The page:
BA's in-flight revolution prepares for take-off

INSIDE THE breezy, futuristic complex that houses British Airways' new headquarters on the fringes of Heathrow airport, a revolution in airline strategy is quietly being put in place.

The City will not see much evidence of it when BA reports its full-year figures tomorrow. The house brokers, Merrill Lynch, are going for a pre- tax profit of just pounds 173m, against pounds 580m in 1997-98. The savage decline in profitability is the result of two principal drag factors - the fierce price war that is being fought out on long-haul routes and a decline in premium passengers.

If BA has got its strategy right, then it may have found the answer to both those problems. Since the start of modern jet travel, airlines have been organised and run as a network of routes. In BA's case, the centre of the web is Heathrow, the world's busiest international airport, and conventional wisdom says that the more passengers BA can get to interconnect through that hub, the more profits it will make.

But conventional wisdom has now been debunked at BA. Instead of aiming for volume, it is targeting only the profitable segments of the market. And instead of aiming to attract transfer passengers, it is focusing on point-to-point traffic.

At present the ratio of point-to-point passengers to connecting passengers is about 60:40. The aim is to raise that to 75:25. Likewise the proportion of business passengers to economy passengers is targeted to rise from 30:70 to 45:55.

Transfer passengers now have so many options for flying across the Atlantic - for instance someone travelling economy from Lyon to New York has a choice of six different airlines - that yields have fallen to the point where fares no longer even cover the cost of the aircraft.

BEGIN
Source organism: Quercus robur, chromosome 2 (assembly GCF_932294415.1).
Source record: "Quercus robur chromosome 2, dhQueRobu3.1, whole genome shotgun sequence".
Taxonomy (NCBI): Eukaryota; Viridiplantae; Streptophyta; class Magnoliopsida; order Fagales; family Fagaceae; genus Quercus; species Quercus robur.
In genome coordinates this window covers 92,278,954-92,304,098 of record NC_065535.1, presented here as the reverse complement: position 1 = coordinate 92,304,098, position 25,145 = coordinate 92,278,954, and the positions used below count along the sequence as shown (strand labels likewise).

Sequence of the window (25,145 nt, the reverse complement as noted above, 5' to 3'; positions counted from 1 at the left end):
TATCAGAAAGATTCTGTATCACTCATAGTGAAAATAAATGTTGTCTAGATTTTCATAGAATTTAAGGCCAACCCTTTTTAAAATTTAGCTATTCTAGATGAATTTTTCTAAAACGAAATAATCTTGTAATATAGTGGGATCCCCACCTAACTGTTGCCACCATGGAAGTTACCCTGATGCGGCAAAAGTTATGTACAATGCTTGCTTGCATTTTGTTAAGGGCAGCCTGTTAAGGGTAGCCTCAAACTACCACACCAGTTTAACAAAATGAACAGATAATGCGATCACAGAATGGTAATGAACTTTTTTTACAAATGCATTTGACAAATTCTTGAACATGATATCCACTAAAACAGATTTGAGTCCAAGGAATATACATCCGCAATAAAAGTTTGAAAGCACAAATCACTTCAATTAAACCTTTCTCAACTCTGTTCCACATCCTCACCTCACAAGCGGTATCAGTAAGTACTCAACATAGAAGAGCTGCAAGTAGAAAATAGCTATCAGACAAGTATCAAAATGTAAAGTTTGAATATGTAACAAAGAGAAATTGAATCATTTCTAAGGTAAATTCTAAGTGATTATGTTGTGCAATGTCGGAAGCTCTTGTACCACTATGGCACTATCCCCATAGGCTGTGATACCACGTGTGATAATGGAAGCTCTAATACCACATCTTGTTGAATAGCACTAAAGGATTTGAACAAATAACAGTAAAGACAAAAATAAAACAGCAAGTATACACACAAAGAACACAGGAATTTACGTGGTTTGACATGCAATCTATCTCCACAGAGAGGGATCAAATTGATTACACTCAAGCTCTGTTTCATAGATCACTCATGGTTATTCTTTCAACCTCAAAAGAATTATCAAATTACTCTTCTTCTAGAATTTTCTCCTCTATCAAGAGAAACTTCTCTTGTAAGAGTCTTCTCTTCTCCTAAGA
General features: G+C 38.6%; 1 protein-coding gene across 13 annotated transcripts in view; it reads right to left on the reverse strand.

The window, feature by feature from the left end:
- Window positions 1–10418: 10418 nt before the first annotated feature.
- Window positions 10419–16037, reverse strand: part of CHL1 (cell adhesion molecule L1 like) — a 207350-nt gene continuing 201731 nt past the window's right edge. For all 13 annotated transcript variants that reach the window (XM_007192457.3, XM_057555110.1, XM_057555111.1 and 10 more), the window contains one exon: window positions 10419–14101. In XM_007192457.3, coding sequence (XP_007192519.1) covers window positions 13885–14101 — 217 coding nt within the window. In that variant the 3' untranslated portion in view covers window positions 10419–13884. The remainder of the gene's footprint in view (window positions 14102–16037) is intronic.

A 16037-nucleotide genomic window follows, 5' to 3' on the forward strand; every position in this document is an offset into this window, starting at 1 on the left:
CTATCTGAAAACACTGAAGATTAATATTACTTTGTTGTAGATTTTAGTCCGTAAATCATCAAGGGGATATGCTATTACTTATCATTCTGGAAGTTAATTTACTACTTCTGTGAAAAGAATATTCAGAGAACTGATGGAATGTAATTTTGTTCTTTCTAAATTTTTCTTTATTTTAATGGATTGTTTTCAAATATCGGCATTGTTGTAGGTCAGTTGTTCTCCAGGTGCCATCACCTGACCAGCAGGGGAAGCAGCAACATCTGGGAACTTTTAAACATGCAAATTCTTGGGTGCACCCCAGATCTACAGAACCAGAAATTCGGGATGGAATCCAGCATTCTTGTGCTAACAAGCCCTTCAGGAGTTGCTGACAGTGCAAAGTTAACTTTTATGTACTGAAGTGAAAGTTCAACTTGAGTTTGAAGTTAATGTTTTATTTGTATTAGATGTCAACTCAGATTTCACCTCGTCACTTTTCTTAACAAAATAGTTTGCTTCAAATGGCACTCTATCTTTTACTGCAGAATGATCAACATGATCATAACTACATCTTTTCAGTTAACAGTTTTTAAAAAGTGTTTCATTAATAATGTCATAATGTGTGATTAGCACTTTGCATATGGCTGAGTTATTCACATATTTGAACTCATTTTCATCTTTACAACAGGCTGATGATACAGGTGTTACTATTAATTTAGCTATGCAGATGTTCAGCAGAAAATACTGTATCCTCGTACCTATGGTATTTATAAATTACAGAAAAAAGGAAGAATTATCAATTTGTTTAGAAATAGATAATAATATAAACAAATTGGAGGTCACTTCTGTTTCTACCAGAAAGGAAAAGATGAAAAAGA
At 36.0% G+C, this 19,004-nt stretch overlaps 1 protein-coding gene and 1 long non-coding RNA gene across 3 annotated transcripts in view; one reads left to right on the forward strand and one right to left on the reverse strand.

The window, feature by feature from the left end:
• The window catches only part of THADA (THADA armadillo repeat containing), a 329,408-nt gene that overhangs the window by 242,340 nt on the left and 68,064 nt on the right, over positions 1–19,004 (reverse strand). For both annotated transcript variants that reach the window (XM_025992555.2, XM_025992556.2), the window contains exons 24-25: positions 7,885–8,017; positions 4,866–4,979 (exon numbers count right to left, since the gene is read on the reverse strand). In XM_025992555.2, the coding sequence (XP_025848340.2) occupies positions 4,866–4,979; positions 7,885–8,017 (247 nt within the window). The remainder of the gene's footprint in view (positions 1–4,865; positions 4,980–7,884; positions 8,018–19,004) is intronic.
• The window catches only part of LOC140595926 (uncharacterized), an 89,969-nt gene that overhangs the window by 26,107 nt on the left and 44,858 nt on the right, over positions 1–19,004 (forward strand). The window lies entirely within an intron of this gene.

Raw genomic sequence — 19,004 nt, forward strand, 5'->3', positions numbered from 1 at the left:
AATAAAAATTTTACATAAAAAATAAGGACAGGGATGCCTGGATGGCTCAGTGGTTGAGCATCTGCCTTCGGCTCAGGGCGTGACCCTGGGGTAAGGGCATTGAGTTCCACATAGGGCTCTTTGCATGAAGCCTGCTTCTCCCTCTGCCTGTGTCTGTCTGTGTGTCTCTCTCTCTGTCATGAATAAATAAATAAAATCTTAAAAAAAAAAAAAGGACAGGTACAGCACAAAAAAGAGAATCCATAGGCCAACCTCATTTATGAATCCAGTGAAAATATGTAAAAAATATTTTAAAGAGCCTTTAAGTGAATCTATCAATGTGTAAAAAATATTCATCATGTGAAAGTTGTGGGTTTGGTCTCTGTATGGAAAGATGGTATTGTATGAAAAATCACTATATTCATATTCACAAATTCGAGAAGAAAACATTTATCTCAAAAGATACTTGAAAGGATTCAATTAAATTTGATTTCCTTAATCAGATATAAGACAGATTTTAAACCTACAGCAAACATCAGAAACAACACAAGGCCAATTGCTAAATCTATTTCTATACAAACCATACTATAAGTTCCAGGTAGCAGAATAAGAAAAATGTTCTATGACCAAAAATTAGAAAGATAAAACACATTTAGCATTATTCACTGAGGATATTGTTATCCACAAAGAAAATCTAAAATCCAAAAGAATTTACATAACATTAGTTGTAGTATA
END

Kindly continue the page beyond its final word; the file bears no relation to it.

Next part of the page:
The key to achieving that holy grail of attracting more point-to-point business passengers is more efficient use of the BA fleet. David Spurlock, a 31-year old American who moved over from the Boston Consulting Group two years ago to become BA's director of strategy, says: "It is always cheaper to shift underperforming assets into profitable market segments than it is to go out and buy new aircraft. That has never happened before in the airline business but it is happening at this one."

BA is reconfiguring its fleet so that nearly half its long-haul aircraft will soon be Boeing 777s, which have fewer seats for economy passengers and lower operating costs.

BA estimates that, on average, it will be able to increase yield per seat by 23 per cent on its North Atlantic routes by switching to 777s, which cost about pounds 40m a year to operate against pounds 50m for a 747.

In total, it believes that its fleet reconfiguration, which will also see larger 757 aircraft replaced by Airbus A320s will increase operating cash flow by pounds 200m a year. Freed from the mentality which said that BA's short-haul European network had to be run as a feeder for its long-haul routes, means that BA can concentrate on maximising returns rather than volume. The aircraft themselves are also being financed on a different basis. For instance, the fleet of 59 Airbus A320s which start arriving this September will come with lifetime engine maintenance contracts that are the responsibility of the manufacturer, so that BA pays for "power by the hour".

Mr Spurlock says that BA's aim is improve its capital efficiency by at least 15 per cent over the next five years - which is to say the amount of revenue generated through its asset base. Given that the BA fleet has a gross replacement value of pounds 15bn, that provides significant scope for improvements.

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